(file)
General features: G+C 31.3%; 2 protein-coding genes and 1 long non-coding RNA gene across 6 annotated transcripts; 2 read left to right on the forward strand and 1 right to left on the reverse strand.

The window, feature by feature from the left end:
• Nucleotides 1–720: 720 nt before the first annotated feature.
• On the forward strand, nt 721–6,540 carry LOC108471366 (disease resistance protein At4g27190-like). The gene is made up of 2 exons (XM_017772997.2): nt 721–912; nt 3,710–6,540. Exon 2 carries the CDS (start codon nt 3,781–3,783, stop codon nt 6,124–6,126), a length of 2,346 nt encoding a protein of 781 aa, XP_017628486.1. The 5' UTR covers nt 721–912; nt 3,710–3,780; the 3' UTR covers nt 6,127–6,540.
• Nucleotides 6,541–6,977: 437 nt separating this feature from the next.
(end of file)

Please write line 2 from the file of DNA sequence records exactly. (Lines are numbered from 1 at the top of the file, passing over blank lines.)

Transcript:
The window, feature by feature from the left end: